BEIJING — The Belt and Road Initiative will be a significant turning point for the Chinese economy as it can help promote infrastructure and industrial transfer among different localities, said a Chinese economist.
Infrastructure connectivity is a priority for the initiative, and it can create a new wave of investment in China, said Guan Qingyou, executive director of Minsheng Securities’ research institute.
The Chinese economy posted 7.4-percent growth in 2014, its weakest since 1990. The annual growth target set by the government was lowered to around 7 percent for 2015.
Planned infrastructure projects and projects in progress related to the initiative total 1.04 trillion yuan ($169.5 billion) across the nation, Guan said in a recent interview with Xinhua.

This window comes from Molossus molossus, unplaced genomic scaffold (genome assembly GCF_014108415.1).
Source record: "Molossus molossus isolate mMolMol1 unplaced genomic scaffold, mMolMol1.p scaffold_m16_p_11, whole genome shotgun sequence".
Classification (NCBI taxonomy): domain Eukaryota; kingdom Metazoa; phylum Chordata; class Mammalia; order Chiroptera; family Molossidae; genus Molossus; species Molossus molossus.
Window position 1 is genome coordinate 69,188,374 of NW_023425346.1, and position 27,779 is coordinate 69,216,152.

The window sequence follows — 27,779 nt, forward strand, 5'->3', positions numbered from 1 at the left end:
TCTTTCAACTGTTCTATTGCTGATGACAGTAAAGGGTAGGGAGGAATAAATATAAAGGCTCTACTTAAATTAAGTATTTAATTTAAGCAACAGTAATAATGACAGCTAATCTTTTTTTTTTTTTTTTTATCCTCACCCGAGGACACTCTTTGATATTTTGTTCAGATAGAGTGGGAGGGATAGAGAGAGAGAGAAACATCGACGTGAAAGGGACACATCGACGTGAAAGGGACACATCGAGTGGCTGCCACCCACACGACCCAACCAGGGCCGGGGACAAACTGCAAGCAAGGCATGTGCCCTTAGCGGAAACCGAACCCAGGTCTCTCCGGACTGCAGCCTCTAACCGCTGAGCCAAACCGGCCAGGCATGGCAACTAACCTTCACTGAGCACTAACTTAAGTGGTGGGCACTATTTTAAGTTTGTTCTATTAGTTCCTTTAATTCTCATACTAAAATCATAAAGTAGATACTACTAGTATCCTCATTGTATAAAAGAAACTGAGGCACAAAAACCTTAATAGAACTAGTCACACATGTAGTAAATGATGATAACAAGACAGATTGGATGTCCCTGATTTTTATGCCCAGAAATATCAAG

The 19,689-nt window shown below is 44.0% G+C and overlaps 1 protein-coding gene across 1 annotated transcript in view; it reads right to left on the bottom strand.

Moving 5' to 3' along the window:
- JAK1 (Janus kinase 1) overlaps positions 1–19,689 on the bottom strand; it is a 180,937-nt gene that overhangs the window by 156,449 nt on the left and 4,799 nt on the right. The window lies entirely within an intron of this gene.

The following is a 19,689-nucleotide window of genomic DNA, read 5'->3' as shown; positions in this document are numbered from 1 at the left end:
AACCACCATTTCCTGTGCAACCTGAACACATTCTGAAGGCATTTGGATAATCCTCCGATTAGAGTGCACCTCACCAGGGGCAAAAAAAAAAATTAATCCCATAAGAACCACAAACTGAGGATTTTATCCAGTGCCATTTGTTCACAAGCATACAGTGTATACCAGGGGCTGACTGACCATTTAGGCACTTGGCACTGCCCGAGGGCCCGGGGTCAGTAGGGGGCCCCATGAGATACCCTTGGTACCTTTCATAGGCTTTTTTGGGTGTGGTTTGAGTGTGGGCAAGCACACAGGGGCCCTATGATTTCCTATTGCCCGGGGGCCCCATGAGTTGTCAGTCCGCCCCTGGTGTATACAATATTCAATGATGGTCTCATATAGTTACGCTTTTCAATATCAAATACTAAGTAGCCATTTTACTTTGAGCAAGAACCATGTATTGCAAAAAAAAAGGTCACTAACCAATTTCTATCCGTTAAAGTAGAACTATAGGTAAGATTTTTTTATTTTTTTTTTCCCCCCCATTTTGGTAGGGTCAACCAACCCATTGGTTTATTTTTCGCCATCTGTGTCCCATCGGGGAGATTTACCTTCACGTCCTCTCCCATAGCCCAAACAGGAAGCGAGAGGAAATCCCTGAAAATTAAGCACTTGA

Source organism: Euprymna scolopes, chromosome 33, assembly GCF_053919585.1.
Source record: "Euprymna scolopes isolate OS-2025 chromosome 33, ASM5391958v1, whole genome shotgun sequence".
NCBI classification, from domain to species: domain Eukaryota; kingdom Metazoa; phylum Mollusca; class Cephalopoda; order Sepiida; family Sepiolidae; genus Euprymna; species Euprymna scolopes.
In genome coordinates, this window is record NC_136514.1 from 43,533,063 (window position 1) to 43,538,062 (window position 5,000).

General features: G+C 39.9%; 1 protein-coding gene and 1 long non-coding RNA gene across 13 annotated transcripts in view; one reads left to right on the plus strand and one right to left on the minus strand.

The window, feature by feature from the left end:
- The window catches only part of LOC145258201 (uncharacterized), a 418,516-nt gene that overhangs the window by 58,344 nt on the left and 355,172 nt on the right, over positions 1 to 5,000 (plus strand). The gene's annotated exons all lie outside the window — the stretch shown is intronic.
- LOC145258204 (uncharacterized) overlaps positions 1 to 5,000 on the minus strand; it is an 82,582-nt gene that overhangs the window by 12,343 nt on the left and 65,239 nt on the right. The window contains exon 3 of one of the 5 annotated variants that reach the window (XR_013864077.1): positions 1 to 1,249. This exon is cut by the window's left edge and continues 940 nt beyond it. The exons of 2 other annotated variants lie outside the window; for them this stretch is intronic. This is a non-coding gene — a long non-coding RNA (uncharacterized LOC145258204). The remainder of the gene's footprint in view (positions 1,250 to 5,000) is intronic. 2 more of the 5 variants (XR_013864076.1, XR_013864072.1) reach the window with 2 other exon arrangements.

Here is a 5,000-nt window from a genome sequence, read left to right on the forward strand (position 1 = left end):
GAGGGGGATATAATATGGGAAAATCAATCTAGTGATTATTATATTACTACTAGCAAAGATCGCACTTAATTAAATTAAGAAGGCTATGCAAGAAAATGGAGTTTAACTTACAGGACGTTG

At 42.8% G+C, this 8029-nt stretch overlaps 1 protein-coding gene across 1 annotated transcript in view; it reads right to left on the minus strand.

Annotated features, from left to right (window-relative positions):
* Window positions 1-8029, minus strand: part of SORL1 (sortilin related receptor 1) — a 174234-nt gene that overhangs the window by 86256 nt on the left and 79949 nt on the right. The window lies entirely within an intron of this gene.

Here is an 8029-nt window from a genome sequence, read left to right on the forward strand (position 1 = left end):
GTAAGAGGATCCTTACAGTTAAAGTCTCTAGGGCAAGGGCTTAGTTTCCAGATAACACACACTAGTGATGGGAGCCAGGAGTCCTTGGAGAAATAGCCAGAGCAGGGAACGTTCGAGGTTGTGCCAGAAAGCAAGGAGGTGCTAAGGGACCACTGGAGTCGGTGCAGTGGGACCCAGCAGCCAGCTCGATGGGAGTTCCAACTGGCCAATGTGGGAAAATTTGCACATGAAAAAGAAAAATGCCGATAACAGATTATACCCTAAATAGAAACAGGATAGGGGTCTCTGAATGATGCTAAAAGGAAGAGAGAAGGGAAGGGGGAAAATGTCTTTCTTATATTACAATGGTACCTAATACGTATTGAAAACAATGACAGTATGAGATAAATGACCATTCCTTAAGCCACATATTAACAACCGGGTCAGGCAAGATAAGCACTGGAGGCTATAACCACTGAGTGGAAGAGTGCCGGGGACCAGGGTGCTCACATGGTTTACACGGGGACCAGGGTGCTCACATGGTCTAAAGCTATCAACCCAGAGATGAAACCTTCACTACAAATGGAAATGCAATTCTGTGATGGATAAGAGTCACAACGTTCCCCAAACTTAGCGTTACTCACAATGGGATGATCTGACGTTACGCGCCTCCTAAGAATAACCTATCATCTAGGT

Most infrastructure projects will take two to four years to complete, which translates to about 400 billion yuan in infrastructure investment for this year, he said.
China’s various regions have different levels of economic development, which creates opportunities for industrial coordination, and the speed of industrial transfer may be faster than expected, said Guan, adding that textiles, chemicals, electric machinery and other traditional industries can be transferred to central China from areas like Shanghai, Beijing, and Zhejiang province.
Telecommunications, computer and other electronic equipment manufacturing sectors are being transferred to areas such as southwest China’s Sichuan province and central China’s Anhui province from Beijing, Shanghai and Guangdong province, he added.
The initiative was first proposed by President Xi Jinping in 2013 to connect Asian, European and African countries more closely and promote mutually beneficial cooperation. Some experts believe it may also bolster China’s industrial upgrades, urbanization and coordinated development among regions.